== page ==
Also, please do yourself a favor and don’t think of characters as “heroes” and “villains.” That may doom your book before it begins! Same with “main character.” Those kinds of terms only lead to creating plots that aren’t sound and characters that don’t work. In the case of heroes and villains, authors who think that way often end up with Dudley Doright and Snidely Whiplash. Cartoon, one-dimensional, cardboard characters. Make sense? Others may disagree, but that’s my opinion for what it’s worth…

What I always do is to send a prospective a client a handout on outlining and ask them to create an outline. Don’t panic—it’s not an outline ala those Comp I things with Roman numerals, etc. It’s a practical document, consisting of five statements and containing 15-20 words. It not only allows the writer to focus on the story, it provides a very practical road map in writing it.

BTW, did you mean “circle jerking” instead of “circle kerking?” Circle jerking is an old, well-known term, but I’ve never heard of “circle-kerking.” (Kenn wrote back that he did, indeed, intend “circle-jerking” and it was a typo. I think that makes him the pivot man in the circle jerk--the guy in the barrel… Kidding, Kenn!)

If this works for you and you’d like to look at possibly working with me, let me know and I’ll be happy to send you the outlining handout.

Also, take a look at my blog at the post on “The Smell of the Rain on the Road at Dawn” to make sure this isn’t what you’re visualizing at this point. If it is, you’ll just need to crystallize your idea so that it becomes a story and not just a vision.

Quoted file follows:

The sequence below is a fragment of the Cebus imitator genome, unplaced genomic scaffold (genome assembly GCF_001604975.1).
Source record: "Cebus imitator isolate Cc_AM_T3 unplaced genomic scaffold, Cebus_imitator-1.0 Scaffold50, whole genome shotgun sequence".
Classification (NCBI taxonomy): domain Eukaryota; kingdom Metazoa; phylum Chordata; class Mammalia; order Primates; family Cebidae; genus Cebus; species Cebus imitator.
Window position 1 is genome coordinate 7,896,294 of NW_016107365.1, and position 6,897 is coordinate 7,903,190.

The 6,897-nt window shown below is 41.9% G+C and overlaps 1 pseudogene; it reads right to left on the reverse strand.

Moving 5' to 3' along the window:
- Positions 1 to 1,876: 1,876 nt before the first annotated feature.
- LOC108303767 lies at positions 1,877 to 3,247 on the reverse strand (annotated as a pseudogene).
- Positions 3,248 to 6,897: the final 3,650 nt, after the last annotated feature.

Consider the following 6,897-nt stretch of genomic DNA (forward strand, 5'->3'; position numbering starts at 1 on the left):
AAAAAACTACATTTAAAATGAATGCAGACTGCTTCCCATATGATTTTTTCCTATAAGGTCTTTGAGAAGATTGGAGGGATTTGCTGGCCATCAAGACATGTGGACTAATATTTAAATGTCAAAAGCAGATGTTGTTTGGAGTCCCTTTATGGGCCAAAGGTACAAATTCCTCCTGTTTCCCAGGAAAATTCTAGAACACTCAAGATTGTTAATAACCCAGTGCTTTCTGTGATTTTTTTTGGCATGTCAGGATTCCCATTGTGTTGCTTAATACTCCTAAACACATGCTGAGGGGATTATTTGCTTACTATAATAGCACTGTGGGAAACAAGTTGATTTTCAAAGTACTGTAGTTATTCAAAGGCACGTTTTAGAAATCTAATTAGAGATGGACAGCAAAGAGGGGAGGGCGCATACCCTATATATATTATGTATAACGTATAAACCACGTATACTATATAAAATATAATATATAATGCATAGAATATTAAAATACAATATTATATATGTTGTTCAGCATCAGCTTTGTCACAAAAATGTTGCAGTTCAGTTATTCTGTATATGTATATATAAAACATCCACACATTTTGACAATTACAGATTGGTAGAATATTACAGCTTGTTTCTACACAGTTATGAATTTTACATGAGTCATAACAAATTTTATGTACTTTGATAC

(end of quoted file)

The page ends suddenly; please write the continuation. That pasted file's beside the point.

Hope this helps, Kenn!

Blue skies,

This was our initial exchange, and I’m happy to report that Kenn is sending me his material and we’re off to the races! He also said it was fine to use his name and to also use his professional signature (Kenn’s a professional speaker and comic), which is: kennyGene: a Wannabe comic.

The reason I’m posting this is that I suspect other writers are seeing their potential novels in the same ways and I thought this might help in getting their novels back on the right track and save themselves a lot of time and wasted effort.

Blue skies,


Lynne Kelly said...

If Kenn didn't reply that he mistyped "circle jerking" because it's hard to type one-handed, I call that a missed opportunity.

Les Edgerton said...

Lynne! That is priceless! I'm still laughing...

ssas said...

I always write a tagline first, then a query letter, then a synopsis, and THEN, after running it by several writers I trust, I start plotting and write the book.